Georgian Parliament adopts new law on Public Procurement

Tbilisi: The Georgian Parliament has adopted a new Law on Public Procurement, which considers new procedures, tools and innovative approaches to sustainable public procurement. The law has been derived from the EU Association Agreement, according to which Georgia must ensure the proximity of public procurement legislation to EU public procurement laws.

 According to the new law of Georgia on “Public Procurement”, in certain cases determined by the Government of Georgia, the purchasing organization will be obliged to take into account the features necessary for sustainable development in purchasing conditions.

 Also, the rule and methodology for indicating these characteristics in a public procurement procedure, including cost-effectiveness, economic purposefulness, wide range of sustainability, technical compliance and fair competition.

 The new law regulating public procurement regulates the concept of sustainable public procurement at the legislative level and supports its practical implementation at different levels of public procurement. 

It is noteworthy that in order to implement sustainable development characteristics in public procurement legislation, relevant recommendations and specific legal standards have been developed within the EU-funded project, EU4Environment, in close cooperation with the Centre for Environmental Information and Education, involving international and local experts.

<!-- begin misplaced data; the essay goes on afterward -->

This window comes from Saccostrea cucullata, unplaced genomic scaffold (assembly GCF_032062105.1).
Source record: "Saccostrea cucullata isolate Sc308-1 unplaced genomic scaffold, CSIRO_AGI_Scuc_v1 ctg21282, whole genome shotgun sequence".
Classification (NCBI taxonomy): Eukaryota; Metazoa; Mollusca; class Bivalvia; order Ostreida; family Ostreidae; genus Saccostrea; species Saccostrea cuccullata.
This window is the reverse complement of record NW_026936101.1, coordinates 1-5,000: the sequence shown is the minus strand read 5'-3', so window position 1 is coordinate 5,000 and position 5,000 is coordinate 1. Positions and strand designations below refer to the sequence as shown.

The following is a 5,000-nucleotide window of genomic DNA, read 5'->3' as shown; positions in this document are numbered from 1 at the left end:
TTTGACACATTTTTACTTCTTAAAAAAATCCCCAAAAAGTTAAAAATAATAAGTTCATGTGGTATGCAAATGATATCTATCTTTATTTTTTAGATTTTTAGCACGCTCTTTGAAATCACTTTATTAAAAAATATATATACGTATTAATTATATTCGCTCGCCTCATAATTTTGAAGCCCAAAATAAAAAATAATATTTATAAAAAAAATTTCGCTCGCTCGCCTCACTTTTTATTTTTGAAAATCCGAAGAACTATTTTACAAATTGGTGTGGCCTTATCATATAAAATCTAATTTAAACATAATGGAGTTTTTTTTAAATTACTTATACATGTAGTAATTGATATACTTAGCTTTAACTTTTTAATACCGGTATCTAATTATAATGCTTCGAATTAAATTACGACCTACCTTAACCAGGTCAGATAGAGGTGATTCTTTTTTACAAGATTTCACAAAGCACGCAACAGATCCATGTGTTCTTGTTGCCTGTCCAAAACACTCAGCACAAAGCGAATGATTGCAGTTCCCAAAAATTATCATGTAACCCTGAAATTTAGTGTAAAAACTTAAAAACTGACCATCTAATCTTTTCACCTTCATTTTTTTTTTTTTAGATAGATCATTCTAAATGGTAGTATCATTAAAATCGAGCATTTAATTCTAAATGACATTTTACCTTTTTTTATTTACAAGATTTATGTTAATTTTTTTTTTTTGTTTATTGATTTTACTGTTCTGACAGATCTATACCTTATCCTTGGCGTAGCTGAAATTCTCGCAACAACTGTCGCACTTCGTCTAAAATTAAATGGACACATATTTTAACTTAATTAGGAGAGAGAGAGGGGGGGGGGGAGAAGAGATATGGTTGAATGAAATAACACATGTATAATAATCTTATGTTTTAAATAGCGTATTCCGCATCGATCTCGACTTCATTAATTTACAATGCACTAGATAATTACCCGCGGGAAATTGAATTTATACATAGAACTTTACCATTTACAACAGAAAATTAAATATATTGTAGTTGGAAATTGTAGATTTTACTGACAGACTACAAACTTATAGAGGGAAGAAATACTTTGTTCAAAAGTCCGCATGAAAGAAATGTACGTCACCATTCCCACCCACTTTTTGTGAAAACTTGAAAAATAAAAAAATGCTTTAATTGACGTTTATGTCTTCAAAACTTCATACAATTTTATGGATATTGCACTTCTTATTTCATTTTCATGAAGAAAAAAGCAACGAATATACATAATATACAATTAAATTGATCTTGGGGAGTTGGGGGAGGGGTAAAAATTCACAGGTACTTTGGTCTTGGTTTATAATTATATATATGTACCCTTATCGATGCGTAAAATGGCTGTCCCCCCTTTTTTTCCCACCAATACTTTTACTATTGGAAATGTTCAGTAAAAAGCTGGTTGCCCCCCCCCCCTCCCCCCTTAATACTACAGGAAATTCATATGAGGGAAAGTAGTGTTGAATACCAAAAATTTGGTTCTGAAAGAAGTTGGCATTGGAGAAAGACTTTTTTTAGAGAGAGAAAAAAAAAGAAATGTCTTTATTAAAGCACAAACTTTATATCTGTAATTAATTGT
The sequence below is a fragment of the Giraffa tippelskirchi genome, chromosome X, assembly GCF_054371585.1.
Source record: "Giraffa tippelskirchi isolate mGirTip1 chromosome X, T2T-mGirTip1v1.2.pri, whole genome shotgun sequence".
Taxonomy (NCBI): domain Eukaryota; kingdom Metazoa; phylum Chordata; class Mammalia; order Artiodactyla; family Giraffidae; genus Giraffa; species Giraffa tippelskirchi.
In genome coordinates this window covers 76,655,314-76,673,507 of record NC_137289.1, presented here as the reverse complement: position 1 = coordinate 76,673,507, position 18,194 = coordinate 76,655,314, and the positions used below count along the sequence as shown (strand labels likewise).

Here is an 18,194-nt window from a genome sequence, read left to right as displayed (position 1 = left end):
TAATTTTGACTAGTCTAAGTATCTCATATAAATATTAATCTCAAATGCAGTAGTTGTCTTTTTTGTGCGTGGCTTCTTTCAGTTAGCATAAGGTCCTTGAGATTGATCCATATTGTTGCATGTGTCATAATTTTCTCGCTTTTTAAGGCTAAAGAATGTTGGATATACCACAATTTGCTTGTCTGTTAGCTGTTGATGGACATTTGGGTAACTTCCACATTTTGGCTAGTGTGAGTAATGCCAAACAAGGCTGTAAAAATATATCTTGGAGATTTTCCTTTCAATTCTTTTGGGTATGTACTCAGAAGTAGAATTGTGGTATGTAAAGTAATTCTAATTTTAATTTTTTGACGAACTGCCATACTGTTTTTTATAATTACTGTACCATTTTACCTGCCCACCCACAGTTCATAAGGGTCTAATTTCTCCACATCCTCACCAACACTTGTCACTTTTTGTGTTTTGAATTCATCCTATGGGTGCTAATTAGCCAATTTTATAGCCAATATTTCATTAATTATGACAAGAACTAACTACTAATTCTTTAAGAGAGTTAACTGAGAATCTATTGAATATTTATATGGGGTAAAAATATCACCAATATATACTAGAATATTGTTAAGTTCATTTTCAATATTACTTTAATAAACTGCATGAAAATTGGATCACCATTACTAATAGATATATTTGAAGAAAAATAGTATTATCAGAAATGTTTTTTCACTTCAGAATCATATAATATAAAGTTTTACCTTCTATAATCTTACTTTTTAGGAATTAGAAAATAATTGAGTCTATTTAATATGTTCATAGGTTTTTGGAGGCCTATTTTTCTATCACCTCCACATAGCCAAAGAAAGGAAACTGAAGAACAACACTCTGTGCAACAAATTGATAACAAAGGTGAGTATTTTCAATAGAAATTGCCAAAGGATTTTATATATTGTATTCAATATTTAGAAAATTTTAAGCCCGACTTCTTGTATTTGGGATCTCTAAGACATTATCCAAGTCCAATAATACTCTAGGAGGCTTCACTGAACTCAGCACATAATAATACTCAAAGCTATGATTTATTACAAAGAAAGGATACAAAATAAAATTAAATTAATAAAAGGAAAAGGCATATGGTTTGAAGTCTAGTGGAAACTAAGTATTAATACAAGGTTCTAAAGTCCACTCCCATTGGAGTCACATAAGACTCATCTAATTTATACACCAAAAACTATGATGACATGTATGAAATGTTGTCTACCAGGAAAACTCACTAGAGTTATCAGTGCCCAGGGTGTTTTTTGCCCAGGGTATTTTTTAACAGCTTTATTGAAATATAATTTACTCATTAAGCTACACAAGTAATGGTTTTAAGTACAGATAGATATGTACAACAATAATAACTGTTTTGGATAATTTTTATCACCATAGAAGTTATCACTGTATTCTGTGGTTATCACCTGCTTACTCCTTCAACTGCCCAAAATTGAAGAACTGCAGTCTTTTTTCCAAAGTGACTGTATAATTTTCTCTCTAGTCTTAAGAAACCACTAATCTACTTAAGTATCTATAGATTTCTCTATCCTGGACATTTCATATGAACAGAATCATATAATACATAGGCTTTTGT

The Sustainable Public Procurement (SPP) is a process by which public authorities seek to achieve the appropriate balance between the three pillars of sustainable development – economic, social and environmental – when procuring goods, services or works at all stages of the project. 

Meanwhile, a new approach, GPP is also being imoelmented as part of a broader approach to sustainability in their purchasing, which also addresses economic and social aspects.

The GPP means that public authorities seek to purchase goods, services and works with a reduced environmental impact throughout their life-cycle compared to goods, services and works with the same primary function which would otherwise be procured.

Satyam Dawar

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